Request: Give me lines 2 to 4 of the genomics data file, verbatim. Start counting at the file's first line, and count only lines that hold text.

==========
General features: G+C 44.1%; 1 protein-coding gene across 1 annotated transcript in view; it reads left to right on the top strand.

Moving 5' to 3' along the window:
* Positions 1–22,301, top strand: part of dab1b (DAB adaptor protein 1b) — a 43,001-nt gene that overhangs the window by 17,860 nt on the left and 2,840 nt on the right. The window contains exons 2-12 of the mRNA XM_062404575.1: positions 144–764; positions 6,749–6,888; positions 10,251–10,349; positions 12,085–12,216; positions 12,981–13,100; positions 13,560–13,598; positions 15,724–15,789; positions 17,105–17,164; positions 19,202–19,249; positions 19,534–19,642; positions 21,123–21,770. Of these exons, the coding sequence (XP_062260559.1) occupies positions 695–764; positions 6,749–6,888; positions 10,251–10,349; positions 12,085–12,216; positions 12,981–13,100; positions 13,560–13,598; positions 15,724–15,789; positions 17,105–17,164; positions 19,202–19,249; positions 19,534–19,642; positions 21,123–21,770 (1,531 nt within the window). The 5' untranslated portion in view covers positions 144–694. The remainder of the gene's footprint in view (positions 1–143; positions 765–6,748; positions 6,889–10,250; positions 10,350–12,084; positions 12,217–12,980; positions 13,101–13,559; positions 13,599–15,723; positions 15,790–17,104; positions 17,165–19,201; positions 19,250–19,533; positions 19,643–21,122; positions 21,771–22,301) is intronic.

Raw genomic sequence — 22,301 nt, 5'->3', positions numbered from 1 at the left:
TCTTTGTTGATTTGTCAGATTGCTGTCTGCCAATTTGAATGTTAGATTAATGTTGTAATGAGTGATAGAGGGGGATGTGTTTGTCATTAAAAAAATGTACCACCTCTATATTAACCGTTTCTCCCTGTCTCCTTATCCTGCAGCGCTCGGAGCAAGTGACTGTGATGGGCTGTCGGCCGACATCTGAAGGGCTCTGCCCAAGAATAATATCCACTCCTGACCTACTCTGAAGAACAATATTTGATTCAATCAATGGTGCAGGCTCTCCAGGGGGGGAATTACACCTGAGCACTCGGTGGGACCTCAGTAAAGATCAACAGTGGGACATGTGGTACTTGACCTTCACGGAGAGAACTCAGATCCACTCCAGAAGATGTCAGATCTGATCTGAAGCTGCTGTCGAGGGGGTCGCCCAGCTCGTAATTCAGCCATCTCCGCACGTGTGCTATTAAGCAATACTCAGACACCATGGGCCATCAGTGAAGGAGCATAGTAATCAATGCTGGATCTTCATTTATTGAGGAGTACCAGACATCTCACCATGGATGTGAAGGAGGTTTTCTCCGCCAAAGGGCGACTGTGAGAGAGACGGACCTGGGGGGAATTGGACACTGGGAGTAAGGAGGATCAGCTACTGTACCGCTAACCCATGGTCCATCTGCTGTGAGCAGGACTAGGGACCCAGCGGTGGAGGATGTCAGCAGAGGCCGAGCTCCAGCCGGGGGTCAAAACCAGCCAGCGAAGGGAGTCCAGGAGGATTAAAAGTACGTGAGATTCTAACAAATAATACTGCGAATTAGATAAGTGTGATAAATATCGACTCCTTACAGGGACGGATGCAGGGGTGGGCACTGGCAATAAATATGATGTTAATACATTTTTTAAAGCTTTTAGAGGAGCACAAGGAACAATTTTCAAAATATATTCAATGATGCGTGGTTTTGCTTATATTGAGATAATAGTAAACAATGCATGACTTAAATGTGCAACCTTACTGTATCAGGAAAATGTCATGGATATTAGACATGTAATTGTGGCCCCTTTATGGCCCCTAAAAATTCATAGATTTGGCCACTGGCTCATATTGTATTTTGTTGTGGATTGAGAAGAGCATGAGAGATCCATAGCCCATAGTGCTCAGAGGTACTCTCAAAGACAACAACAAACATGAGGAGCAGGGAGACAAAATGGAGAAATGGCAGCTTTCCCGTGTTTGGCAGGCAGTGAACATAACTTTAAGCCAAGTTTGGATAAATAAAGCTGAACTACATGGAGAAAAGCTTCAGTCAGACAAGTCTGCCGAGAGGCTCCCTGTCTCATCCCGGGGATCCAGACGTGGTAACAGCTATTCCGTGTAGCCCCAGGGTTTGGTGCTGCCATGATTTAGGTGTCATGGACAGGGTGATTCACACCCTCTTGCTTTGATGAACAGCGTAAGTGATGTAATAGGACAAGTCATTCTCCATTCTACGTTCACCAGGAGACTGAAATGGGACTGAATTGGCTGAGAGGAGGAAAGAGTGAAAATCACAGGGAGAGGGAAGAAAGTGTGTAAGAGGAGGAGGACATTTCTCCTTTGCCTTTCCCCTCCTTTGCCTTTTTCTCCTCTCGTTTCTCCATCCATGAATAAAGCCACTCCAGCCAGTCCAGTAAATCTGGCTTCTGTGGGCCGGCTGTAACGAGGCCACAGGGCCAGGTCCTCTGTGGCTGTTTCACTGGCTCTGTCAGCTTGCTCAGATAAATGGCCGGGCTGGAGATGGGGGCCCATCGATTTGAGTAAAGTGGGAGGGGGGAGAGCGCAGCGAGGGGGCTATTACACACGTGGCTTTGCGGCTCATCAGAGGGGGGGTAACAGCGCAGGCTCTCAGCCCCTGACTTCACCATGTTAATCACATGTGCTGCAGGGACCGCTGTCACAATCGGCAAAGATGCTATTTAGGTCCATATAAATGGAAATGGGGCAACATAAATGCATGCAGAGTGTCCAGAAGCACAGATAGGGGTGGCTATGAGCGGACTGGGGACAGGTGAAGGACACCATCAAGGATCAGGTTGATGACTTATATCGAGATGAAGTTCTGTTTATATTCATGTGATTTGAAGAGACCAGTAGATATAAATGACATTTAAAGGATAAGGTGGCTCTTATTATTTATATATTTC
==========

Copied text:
Moving 5' to 3' along the window:
* Positions 1–22,301, top strand: part of dab1b (DAB adaptor protein 1b) — a 43,001-nt gene that overhangs the window by 17,860 nt on the left and 2,840 nt on the right. The window contains exons 2-12 of the mRNA XM_062404575.1: positions 144–764; positions 6,749–6,888; positions 10,251–10,349; positions 12,085–12,216; positions 12,981–13,100; positions 13,560–13,598; positions 15,724–15,789; positions 17,105–17,164; positions 19,202–19,249; positions 19,534–19,642; positions 21,123–21,770. Of these exons, the coding sequence (XP_062260559.1) occupies positions 695–764; positions 6,749–6,888; positions 10,251–10,349; positions 12,085–12,216; positions 12,981–13,100; positions 13,560–13,598; positions 15,724–15,789; positions 17,105–17,164; positions 19,202–19,249; positions 19,534–19,642; positions 21,123–21,770 (1,531 nt within the window). The 5' untranslated portion in view covers positions 144–694. The remainder of the gene's footprint in view (positions 1–143; positions 765–6,748; positions 6,889–10,250; positions 10,350–12,084; positions 12,217–12,980; positions 13,101–13,559; positions 13,599–15,723; positions 15,790–17,104; positions 17,165–19,201; positions 19,250–19,533; positions 19,643–21,122; positions 21,771–22,301) is intronic.

Raw genomic sequence — 22,301 nt, 5'->3', positions numbered from 1 at the left: